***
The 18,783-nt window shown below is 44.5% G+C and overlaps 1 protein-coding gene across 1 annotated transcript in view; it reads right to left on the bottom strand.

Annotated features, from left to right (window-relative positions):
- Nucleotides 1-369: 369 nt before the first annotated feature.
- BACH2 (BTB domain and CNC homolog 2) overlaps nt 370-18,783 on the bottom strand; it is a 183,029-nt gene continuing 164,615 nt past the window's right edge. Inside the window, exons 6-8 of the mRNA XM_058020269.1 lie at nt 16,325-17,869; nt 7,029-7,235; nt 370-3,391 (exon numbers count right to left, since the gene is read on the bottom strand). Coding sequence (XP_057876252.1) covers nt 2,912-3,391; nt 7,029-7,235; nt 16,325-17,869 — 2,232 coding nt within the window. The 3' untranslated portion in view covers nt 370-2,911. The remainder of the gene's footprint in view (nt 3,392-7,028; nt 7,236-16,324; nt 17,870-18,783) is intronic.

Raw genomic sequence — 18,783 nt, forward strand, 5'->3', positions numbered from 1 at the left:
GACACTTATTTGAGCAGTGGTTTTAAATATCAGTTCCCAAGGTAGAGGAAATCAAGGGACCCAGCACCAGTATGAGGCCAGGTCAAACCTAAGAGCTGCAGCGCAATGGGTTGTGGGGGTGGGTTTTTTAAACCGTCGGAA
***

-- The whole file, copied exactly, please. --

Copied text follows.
The 18,783-nt window shown below is 44.5% G+C and overlaps 1 protein-coding gene across 1 annotated transcript in view; it reads right to left on the bottom strand.

Annotated features, from left to right (window-relative positions):
- Nucleotides 1-369: 369 nt before the first annotated feature.
- BACH2 (BTB domain and CNC homolog 2) overlaps nt 370-18,783 on the bottom strand; it is a 183,029-nt gene continuing 164,615 nt past the window's right edge. Inside the window, exons 6-8 of the mRNA XM_058020269.1 lie at nt 16,325-17,869; nt 7,029-7,235; nt 370-3,391 (exon numbers count right to left, since the gene is read on the bottom strand). Coding sequence (XP_057876252.1) covers nt 2,912-3,391; nt 7,029-7,235; nt 16,325-17,869 — 2,232 coding nt within the window. The 3' untranslated portion in view covers nt 370-2,911. The remainder of the gene's footprint in view (nt 3,392-7,028; nt 7,236-16,324; nt 17,870-18,783) is intronic.

Raw genomic sequence — 18,783 nt, forward strand, 5'->3', positions numbered from 1 at the left:
GACACTTATTTGAGCAGTGGTTTTAAATATCAGTTCCCAAGGTAGAGGAAATCAAGGGACCCAGCACCAGTATGAGGCCAGGTCAAACCTAAGAGCTGCAGCGCAATGGGTTGTGGGGGTGGGTTTTTTAAACCGTCGGAA